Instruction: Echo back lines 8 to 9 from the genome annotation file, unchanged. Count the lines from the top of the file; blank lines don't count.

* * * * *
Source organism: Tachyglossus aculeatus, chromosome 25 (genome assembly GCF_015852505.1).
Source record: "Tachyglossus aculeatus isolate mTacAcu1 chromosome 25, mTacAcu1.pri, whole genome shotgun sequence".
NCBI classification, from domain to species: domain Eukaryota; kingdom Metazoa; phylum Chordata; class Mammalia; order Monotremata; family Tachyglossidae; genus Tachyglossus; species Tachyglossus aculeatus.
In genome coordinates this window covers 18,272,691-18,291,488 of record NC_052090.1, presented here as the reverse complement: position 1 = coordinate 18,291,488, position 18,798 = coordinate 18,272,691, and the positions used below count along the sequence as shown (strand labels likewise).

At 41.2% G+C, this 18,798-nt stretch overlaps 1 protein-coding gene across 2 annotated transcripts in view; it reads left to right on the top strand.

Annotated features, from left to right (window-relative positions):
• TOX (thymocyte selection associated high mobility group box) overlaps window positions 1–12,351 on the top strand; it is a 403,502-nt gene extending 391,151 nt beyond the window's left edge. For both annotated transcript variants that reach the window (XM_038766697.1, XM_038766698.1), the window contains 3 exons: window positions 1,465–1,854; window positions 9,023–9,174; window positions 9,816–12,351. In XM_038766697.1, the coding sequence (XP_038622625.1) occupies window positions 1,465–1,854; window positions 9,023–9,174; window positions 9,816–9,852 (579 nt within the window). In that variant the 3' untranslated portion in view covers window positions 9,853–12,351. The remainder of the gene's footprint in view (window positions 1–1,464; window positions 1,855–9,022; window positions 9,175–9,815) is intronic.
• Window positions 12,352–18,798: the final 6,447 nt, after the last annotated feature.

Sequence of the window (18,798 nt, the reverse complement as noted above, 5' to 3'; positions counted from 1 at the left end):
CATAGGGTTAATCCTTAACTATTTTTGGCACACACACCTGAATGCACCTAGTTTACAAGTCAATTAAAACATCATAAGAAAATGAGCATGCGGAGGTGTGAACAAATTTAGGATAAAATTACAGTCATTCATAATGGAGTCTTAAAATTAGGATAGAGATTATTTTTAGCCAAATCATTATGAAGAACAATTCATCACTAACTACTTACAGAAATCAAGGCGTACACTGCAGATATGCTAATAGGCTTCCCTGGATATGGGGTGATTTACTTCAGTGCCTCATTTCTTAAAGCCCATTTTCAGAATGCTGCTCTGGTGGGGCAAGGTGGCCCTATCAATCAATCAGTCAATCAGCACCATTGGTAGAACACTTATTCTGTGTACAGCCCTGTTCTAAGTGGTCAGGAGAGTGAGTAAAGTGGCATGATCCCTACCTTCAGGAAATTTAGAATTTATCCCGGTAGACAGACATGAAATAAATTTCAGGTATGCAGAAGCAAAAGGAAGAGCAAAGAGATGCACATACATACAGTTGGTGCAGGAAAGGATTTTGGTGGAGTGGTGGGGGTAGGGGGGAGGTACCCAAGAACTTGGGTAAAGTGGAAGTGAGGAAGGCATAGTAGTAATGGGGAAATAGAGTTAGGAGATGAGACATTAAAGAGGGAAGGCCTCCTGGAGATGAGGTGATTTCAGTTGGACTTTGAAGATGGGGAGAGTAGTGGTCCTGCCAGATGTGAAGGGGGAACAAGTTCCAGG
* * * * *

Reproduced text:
• Window positions 12,352–18,798: the final 6,447 nt, after the last annotated feature.

Sequence of the window (18,798 nt, the reverse complement as noted above, 5' to 3'; positions counted from 1 at the left end):